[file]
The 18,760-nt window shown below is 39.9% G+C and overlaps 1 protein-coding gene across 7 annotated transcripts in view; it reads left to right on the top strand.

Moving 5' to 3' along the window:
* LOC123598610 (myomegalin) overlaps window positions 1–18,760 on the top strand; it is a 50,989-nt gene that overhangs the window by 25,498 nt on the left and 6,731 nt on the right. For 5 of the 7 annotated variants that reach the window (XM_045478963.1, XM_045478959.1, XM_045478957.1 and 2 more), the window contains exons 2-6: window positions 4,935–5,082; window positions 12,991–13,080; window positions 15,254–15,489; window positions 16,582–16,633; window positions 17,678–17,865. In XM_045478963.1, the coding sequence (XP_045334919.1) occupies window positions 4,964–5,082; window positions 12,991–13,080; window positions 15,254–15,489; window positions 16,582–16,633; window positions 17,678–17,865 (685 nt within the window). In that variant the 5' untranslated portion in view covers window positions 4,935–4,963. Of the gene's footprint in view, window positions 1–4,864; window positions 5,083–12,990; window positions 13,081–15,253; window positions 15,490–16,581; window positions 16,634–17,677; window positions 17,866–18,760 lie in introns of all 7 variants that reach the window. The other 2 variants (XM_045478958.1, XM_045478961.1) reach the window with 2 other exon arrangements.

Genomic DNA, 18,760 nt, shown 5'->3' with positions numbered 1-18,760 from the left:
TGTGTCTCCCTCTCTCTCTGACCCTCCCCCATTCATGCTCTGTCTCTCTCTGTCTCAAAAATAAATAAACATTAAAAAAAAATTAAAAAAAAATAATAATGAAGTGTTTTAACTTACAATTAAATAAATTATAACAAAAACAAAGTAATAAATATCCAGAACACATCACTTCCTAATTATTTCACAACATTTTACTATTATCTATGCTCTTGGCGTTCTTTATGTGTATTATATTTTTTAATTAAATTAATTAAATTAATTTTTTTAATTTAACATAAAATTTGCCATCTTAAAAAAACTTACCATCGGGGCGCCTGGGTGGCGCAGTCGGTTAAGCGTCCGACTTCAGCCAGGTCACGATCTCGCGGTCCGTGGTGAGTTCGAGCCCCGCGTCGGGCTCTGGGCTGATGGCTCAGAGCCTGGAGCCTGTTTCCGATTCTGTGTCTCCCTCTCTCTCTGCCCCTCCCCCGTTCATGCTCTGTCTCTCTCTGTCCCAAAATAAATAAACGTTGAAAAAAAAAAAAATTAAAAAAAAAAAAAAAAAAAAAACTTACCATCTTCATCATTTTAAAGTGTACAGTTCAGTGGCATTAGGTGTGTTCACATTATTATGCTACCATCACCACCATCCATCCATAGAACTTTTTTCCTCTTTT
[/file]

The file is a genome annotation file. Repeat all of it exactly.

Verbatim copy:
The 18,760-nt window shown below is 39.9% G+C and overlaps 1 protein-coding gene across 7 annotated transcripts in view; it reads left to right on the top strand.

Moving 5' to 3' along the window:
* LOC123598610 (myomegalin) overlaps window positions 1–18,760 on the top strand; it is a 50,989-nt gene that overhangs the window by 25,498 nt on the left and 6,731 nt on the right. For 5 of the 7 annotated variants that reach the window (XM_045478963.1, XM_045478959.1, XM_045478957.1 and 2 more), the window contains exons 2-6: window positions 4,935–5,082; window positions 12,991–13,080; window positions 15,254–15,489; window positions 16,582–16,633; window positions 17,678–17,865. In XM_045478963.1, the coding sequence (XP_045334919.1) occupies window positions 4,964–5,082; window positions 12,991–13,080; window positions 15,254–15,489; window positions 16,582–16,633; window positions 17,678–17,865 (685 nt within the window). In that variant the 5' untranslated portion in view covers window positions 4,935–4,963. Of the gene's footprint in view, window positions 1–4,864; window positions 5,083–12,990; window positions 13,081–15,253; window positions 15,490–16,581; window positions 16,634–17,677; window positions 17,866–18,760 lie in introns of all 7 variants that reach the window. The other 2 variants (XM_045478958.1, XM_045478961.1) reach the window with 2 other exon arrangements.

Genomic DNA, 18,760 nt, shown 5'->3' with positions numbered 1-18,760 from the left:
TGTGTCTCCCTCTCTCTCTGACCCTCCCCCATTCATGCTCTGTCTCTCTCTGTCTCAAAAATAAATAAACATTAAAAAAAAATTAAAAAAAAATAATAATGAAGTGTTTTAACTTACAATTAAATAAATTATAACAAAAACAAAGTAATAAATATCCAGAACACATCACTTCCTAATTATTTCACAACATTTTACTATTATCTATGCTCTTGGCGTTCTTTATGTGTATTATATTTTTTAATTAAATTAATTAAATTAATTTTTTTAATTTAACATAAAATTTGCCATCTTAAAAAAACTTACCATCGGGGCGCCTGGGTGGCGCAGTCGGTTAAGCGTCCGACTTCAGCCAGGTCACGATCTCGCGGTCCGTGGTGAGTTCGAGCCCCGCGTCGGGCTCTGGGCTGATGGCTCAGAGCCTGGAGCCTGTTTCCGATTCTGTGTCTCCCTCTCTCTCTGCCCCTCCCCCGTTCATGCTCTGTCTCTCTCTGTCCCAAAATAAATAAACGTTGAAAAAAAAAAAAATTAAAAAAAAAAAAAAAAAAAAAACTTACCATCTTCATCATTTTAAAGTGTACAGTTCAGTGGCATTAGGTGTGTTCACATTATTATGCTACCATCACCACCATCCATCCATAGAACTTTTTTCCTCTTTT